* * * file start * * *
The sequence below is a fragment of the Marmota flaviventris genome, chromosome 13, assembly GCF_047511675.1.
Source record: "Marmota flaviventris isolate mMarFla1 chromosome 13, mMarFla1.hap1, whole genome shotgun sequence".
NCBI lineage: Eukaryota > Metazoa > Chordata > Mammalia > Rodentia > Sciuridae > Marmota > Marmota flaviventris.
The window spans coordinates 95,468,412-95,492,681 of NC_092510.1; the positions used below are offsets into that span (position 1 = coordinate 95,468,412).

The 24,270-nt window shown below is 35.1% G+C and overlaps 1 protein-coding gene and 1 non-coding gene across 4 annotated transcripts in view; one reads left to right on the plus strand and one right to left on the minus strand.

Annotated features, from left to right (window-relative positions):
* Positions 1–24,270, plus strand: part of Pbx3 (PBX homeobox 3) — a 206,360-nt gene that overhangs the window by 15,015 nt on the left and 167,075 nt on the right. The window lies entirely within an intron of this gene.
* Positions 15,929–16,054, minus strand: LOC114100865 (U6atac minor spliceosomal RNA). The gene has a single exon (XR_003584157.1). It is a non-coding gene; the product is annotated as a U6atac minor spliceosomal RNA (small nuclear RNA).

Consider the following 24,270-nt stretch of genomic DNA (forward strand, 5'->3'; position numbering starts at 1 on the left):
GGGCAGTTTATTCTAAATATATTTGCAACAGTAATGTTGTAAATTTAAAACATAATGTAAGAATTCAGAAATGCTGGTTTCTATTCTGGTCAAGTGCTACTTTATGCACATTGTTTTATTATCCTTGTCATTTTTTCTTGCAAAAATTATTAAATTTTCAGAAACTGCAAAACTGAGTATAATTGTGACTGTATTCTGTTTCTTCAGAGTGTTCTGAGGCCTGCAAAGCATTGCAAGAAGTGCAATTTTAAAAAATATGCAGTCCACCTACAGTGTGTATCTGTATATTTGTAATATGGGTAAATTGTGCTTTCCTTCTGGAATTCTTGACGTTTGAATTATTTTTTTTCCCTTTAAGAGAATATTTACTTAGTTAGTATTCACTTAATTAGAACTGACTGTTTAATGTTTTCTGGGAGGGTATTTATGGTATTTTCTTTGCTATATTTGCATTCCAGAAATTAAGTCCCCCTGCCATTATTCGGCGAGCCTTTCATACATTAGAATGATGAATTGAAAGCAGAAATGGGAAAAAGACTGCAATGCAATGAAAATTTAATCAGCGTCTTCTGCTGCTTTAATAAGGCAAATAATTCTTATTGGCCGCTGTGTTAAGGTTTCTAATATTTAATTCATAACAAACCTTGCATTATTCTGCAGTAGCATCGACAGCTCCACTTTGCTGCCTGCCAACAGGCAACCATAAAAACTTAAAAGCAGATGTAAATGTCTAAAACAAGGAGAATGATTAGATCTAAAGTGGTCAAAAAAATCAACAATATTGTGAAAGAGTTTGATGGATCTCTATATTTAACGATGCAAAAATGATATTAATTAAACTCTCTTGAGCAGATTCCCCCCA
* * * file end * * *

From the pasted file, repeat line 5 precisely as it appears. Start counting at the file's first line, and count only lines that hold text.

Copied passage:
The 24,270-nt window shown below is 35.1% G+C and overlaps 1 protein-coding gene and 1 non-coding gene across 4 annotated transcripts in view; one reads left to right on the plus strand and one right to left on the minus strand.